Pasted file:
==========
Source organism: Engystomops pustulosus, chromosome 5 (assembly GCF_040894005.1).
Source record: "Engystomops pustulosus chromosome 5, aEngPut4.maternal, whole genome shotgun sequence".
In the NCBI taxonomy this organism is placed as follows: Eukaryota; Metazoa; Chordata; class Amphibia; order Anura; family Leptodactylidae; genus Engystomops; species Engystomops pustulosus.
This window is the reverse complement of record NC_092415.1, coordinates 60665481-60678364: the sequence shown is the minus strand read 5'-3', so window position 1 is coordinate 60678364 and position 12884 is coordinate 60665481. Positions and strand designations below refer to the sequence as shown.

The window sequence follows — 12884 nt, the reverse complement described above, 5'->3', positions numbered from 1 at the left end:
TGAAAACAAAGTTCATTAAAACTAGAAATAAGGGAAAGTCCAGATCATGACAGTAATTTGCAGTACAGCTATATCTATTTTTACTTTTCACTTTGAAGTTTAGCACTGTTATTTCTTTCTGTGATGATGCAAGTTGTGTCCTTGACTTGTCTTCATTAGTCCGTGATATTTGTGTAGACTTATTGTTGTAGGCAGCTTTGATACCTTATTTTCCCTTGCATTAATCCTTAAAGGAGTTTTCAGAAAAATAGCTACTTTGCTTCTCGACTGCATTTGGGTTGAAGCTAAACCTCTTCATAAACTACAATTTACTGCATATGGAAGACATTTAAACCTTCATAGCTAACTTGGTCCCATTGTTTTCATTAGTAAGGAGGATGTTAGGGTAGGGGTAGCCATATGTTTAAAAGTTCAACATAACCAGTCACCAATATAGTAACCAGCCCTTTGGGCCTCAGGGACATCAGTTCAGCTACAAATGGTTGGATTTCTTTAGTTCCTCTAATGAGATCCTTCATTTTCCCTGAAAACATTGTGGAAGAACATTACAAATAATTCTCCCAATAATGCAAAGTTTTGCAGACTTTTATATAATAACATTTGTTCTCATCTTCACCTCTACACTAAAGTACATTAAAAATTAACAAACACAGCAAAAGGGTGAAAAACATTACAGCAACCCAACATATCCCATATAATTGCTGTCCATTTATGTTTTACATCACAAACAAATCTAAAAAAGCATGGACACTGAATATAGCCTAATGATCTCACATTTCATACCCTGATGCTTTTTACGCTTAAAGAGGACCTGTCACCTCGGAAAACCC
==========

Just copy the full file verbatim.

Source organism: Engystomops pustulosus, chromosome 5 (assembly GCF_040894005.1).
Source record: "Engystomops pustulosus chromosome 5, aEngPut4.maternal, whole genome shotgun sequence".
In the NCBI taxonomy this organism is placed as follows: Eukaryota; Metazoa; Chordata; class Amphibia; order Anura; family Leptodactylidae; genus Engystomops; species Engystomops pustulosus.
This window is the reverse complement of record NC_092415.1, coordinates 60665481-60678364: the sequence shown is the minus strand read 5'-3', so window position 1 is coordinate 60678364 and position 12884 is coordinate 60665481. Positions and strand designations below refer to the sequence as shown.

The window sequence follows — 12884 nt, the reverse complement described above, 5'->3', positions numbered from 1 at the left end:
TGAAAACAAAGTTCATTAAAACTAGAAATAAGGGAAAGTCCAGATCATGACAGTAATTTGCAGTACAGCTATATCTATTTTTACTTTTCACTTTGAAGTTTAGCACTGTTATTTCTTTCTGTGATGATGCAAGTTGTGTCCTTGACTTGTCTTCATTAGTCCGTGATATTTGTGTAGACTTATTGTTGTAGGCAGCTTTGATACCTTATTTTCCCTTGCATTAATCCTTAAAGGAGTTTTCAGAAAAATAGCTACTTTGCTTCTCGACTGCATTTGGGTTGAAGCTAAACCTCTTCATAAACTACAATTTACTGCATATGGAAGACATTTAAACCTTCATAGCTAACTTGGTCCCATTGTTTTCATTAGTAAGGAGGATGTTAGGGTAGGGGTAGCCATATGTTTAAAAGTTCAACATAACCAGTCACCAATATAGTAACCAGCCCTTTGGGCCTCAGGGACATCAGTTCAGCTACAAATGGTTGGATTTCTTTAGTTCCTCTAATGAGATCCTTCATTTTCCCTGAAAACATTGTGGAAGAACATTACAAATAATTCTCCCAATAATGCAAAGTTTTGCAGACTTTTATATAATAACATTTGTTCTCATCTTCACCTCTACACTAAAGTACATTAAAAATTAACAAACACAGCAAAAGGGTGAAAAACATTACAGCAACCCAACATATCCCATATAATTGCTGTCCATTTATGTTTTACATCACAAACAAATCTAAAAAAGCATGGACACTGAATATAGCCTAATGATCTCACATTTCATACCCTGATGCTTTTTACGCTTAAAGAGGACCTGTCACCTCGGAAAACCC